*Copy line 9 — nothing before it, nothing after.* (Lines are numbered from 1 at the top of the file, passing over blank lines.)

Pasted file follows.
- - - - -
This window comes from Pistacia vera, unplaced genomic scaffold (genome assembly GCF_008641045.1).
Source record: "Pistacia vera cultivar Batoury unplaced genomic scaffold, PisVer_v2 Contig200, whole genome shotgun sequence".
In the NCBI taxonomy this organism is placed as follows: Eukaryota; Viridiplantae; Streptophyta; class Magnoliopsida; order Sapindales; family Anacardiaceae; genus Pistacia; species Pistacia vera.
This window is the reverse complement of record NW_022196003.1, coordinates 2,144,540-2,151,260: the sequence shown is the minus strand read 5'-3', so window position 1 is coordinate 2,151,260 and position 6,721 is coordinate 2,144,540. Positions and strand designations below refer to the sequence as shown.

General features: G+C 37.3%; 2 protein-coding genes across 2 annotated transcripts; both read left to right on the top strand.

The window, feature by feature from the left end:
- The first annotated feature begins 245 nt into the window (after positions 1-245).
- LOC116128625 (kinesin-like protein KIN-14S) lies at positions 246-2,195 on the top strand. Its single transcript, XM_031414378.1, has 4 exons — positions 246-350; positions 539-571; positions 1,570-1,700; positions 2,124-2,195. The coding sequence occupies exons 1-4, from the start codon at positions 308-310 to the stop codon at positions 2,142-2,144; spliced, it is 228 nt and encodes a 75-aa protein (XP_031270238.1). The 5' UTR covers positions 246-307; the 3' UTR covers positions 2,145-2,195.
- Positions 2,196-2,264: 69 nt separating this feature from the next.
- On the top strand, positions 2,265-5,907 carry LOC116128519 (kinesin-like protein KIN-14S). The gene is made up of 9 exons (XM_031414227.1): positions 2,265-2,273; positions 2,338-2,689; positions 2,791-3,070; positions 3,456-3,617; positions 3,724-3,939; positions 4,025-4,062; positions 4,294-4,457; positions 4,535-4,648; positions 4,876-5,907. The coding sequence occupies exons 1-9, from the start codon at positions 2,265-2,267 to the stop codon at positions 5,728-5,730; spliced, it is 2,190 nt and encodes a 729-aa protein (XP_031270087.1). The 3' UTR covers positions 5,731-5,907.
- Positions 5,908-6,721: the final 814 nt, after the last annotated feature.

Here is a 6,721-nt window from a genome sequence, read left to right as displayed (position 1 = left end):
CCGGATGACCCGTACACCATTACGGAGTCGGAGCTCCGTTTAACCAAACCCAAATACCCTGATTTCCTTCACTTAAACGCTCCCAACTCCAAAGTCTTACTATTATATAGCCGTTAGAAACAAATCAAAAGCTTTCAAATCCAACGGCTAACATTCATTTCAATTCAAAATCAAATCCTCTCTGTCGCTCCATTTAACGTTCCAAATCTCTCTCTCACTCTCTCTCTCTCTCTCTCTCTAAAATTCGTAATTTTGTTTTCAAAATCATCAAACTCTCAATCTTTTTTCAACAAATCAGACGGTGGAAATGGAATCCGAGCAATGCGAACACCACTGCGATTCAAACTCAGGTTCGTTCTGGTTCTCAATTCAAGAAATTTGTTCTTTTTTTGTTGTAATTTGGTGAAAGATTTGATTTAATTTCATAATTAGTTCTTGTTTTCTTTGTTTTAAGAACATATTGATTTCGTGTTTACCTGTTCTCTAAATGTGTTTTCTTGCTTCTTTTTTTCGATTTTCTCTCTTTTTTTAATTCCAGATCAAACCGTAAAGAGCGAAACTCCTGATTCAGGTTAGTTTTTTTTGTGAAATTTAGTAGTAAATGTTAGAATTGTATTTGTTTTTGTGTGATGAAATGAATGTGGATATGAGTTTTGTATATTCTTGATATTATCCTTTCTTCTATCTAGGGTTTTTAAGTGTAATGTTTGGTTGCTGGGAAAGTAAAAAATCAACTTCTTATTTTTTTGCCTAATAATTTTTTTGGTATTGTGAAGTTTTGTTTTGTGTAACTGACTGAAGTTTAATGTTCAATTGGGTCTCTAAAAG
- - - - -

- Positions 2,196-2,264: 69 nt separating this feature from the next.